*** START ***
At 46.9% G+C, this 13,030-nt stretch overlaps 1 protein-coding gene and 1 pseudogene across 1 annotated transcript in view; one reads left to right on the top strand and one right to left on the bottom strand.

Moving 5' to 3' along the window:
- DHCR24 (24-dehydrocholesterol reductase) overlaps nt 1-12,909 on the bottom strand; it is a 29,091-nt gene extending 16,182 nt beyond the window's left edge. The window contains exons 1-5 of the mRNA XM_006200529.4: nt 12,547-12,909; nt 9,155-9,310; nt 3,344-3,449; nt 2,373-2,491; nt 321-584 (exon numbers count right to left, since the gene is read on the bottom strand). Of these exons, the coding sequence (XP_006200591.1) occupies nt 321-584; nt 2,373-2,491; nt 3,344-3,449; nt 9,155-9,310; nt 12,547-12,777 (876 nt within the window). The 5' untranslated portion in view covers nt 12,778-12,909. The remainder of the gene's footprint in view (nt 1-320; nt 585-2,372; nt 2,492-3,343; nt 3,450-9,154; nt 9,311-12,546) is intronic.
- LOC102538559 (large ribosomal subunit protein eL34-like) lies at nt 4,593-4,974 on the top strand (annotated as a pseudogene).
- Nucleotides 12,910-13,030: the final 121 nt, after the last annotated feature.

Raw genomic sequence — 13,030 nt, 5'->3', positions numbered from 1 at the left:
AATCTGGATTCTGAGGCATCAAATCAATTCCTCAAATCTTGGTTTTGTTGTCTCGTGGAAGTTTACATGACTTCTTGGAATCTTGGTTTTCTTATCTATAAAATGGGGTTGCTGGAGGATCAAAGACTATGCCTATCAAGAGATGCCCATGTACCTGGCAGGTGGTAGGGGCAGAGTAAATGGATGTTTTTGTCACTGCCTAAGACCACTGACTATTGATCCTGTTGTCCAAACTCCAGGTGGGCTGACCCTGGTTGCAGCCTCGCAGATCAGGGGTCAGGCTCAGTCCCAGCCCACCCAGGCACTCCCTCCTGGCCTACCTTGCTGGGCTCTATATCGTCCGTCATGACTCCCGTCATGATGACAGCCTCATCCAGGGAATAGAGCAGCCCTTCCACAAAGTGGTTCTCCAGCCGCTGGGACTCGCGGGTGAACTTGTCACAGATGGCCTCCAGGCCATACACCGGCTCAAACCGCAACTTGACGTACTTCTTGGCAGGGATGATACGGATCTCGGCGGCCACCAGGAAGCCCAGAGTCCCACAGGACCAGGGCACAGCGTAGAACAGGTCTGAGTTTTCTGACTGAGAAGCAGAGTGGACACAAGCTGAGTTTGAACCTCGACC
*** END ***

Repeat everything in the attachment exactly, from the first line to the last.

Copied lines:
At 46.9% G+C, this 13,030-nt stretch overlaps 1 protein-coding gene and 1 pseudogene across 1 annotated transcript in view; one reads left to right on the top strand and one right to left on the bottom strand.

Moving 5' to 3' along the window:
- DHCR24 (24-dehydrocholesterol reductase) overlaps nt 1-12,909 on the bottom strand; it is a 29,091-nt gene extending 16,182 nt beyond the window's left edge. The window contains exons 1-5 of the mRNA XM_006200529.4: nt 12,547-12,909; nt 9,155-9,310; nt 3,344-3,449; nt 2,373-2,491; nt 321-584 (exon numbers count right to left, since the gene is read on the bottom strand). Of these exons, the coding sequence (XP_006200591.1) occupies nt 321-584; nt 2,373-2,491; nt 3,344-3,449; nt 9,155-9,310; nt 12,547-12,777 (876 nt within the window). The 5' untranslated portion in view covers nt 12,778-12,909. The remainder of the gene's footprint in view (nt 1-320; nt 585-2,372; nt 2,492-3,343; nt 3,450-9,154; nt 9,311-12,546) is intronic.
- LOC102538559 (large ribosomal subunit protein eL34-like) lies at nt 4,593-4,974 on the top strand (annotated as a pseudogene).
- Nucleotides 12,910-13,030: the final 121 nt, after the last annotated feature.

Raw genomic sequence — 13,030 nt, 5'->3', positions numbered from 1 at the left:
AATCTGGATTCTGAGGCATCAAATCAATTCCTCAAATCTTGGTTTTGTTGTCTCGTGGAAGTTTACATGACTTCTTGGAATCTTGGTTTTCTTATCTATAAAATGGGGTTGCTGGAGGATCAAAGACTATGCCTATCAAGAGATGCCCATGTACCTGGCAGGTGGTAGGGGCAGAGTAAATGGATGTTTTTGTCACTGCCTAAGACCACTGACTATTGATCCTGTTGTCCAAACTCCAGGTGGGCTGACCCTGGTTGCAGCCTCGCAGATCAGGGGTCAGGCTCAGTCCCAGCCCACCCAGGCACTCCCTCCTGGCCTACCTTGCTGGGCTCTATATCGTCCGTCATGACTCCCGTCATGATGACAGCCTCATCCAGGGAATAGAGCAGCCCTTCCACAAAGTGGTTCTCCAGCCGCTGGGACTCGCGGGTGAACTTGTCACAGATGGCCTCCAGGCCATACACCGGCTCAAACCGCAACTTGACGTACTTCTTGGCAGGGATGATACGGATCTCGGCGGCCACCAGGAAGCCCAGAGTCCCACAGGACCAGGGCACAGCGTAGAACAGGTCTGAGTTTTCTGACTGAGAAGCAGAGTGGACACAAGCTGAGTTTGAACCTCGACC